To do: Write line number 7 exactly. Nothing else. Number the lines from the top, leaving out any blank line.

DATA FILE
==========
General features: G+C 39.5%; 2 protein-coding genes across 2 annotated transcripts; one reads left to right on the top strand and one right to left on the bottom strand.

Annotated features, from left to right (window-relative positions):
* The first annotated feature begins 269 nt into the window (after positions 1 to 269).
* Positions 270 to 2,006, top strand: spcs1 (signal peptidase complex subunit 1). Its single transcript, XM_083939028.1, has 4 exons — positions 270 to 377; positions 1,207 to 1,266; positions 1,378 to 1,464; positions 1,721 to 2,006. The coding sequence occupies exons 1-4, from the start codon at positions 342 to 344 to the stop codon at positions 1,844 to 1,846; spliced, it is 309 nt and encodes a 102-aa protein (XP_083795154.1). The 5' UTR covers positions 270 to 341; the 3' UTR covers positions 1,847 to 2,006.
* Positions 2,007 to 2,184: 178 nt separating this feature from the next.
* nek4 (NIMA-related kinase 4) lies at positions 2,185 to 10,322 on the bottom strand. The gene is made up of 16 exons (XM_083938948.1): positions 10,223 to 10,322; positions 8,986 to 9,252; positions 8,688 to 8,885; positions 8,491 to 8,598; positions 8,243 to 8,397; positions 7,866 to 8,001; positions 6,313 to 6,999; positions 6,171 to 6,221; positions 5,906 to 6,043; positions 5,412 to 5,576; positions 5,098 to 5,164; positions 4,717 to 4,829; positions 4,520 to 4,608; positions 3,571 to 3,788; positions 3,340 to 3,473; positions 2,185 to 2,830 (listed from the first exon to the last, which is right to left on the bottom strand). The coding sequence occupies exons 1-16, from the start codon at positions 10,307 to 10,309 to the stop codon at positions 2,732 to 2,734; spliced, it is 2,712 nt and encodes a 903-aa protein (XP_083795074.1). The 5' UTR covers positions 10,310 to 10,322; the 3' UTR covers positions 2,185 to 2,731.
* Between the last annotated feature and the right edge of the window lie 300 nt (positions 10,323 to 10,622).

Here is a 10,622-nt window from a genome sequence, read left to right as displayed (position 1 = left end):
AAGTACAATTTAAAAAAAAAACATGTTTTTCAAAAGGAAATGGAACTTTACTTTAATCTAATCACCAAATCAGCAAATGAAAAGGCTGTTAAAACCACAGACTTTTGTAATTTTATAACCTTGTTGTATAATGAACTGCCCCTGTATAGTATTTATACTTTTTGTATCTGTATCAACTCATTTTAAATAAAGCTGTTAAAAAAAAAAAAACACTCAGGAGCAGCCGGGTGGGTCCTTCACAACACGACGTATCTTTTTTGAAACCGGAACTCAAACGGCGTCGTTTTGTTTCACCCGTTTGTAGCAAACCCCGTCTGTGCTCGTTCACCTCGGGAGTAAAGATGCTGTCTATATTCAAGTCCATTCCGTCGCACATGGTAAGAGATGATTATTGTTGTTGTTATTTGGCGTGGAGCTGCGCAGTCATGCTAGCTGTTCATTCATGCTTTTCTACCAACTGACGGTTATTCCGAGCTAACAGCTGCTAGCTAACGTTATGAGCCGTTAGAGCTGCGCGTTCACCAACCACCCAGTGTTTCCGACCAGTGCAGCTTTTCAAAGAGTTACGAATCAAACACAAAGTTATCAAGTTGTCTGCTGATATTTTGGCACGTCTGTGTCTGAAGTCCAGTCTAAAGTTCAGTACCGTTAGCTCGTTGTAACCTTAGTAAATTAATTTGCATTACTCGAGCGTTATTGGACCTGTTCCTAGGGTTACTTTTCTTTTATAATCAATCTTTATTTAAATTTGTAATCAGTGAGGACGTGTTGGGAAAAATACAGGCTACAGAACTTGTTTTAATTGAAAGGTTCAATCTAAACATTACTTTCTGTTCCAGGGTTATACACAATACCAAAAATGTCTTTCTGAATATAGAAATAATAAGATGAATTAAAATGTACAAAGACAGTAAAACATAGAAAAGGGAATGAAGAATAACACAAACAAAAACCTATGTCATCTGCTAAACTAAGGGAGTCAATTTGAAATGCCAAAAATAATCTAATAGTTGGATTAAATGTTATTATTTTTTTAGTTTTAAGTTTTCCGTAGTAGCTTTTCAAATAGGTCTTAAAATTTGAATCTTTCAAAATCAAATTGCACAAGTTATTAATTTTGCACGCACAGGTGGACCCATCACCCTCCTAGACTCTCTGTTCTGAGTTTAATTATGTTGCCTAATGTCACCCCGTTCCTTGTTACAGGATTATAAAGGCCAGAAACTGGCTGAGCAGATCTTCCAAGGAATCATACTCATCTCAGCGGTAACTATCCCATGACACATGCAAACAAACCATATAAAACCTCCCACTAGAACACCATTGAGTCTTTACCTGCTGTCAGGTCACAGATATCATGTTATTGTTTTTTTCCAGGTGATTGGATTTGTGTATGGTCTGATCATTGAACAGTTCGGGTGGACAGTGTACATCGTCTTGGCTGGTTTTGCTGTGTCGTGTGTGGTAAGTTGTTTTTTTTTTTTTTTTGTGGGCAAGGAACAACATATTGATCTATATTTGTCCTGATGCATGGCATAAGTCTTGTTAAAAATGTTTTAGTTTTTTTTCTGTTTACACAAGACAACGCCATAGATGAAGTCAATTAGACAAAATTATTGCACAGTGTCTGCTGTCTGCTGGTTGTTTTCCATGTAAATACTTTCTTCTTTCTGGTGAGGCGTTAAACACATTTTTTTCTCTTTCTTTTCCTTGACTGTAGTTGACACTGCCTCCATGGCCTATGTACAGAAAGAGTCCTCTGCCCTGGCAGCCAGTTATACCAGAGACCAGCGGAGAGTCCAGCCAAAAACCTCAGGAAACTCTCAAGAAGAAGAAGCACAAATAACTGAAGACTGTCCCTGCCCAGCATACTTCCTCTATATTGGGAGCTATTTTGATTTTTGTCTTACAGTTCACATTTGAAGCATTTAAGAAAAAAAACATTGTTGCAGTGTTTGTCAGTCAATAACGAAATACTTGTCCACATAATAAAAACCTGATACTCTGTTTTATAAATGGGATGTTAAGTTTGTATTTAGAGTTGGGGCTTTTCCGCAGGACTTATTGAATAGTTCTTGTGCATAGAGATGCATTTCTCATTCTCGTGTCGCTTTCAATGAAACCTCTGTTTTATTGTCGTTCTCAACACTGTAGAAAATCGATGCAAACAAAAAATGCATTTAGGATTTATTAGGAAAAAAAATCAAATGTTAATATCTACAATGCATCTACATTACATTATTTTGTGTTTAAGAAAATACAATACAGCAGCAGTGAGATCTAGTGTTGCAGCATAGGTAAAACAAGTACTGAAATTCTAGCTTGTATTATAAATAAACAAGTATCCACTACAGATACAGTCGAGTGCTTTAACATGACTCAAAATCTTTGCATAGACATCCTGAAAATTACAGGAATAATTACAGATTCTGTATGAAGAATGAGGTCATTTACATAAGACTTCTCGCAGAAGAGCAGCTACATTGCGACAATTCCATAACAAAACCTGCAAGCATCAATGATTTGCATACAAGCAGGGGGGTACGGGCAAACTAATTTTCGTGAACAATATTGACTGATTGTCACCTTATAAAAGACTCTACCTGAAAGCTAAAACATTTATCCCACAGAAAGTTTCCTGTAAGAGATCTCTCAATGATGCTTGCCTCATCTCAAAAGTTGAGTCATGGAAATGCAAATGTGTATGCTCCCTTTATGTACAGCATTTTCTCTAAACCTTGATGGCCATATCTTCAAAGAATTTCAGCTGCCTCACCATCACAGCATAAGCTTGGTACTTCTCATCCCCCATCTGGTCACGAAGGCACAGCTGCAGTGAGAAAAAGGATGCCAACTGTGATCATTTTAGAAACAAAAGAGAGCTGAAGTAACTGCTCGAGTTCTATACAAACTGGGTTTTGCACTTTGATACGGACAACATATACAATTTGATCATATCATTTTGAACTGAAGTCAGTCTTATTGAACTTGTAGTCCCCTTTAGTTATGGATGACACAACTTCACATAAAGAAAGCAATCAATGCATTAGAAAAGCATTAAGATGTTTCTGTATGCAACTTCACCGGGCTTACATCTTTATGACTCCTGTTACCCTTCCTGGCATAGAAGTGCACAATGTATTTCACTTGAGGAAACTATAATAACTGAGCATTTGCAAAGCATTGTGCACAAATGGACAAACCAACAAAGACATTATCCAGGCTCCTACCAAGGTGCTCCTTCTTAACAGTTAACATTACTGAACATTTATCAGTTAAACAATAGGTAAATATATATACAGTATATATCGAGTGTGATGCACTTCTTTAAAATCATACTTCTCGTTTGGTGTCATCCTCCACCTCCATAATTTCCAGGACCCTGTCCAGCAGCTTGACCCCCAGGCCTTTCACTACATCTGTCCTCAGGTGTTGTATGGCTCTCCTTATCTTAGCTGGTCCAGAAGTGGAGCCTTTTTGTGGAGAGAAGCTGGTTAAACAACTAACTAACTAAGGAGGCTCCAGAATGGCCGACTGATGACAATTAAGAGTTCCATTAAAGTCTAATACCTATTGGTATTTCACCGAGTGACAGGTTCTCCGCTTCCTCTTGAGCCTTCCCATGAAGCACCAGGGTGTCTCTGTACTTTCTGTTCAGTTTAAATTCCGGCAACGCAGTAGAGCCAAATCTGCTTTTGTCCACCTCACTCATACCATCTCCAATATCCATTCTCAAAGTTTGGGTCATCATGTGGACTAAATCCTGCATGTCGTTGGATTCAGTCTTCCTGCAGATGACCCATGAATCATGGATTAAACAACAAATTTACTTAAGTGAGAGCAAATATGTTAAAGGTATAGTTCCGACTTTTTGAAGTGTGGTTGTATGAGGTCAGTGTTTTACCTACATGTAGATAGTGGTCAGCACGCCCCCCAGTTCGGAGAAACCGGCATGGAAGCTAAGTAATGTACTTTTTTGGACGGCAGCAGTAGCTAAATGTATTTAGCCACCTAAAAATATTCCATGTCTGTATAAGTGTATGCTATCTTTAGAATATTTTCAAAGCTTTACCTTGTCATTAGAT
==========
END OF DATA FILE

* Between the last annotated feature and the right edge of the window lie 300 nt (positions 10,323 to 10,622).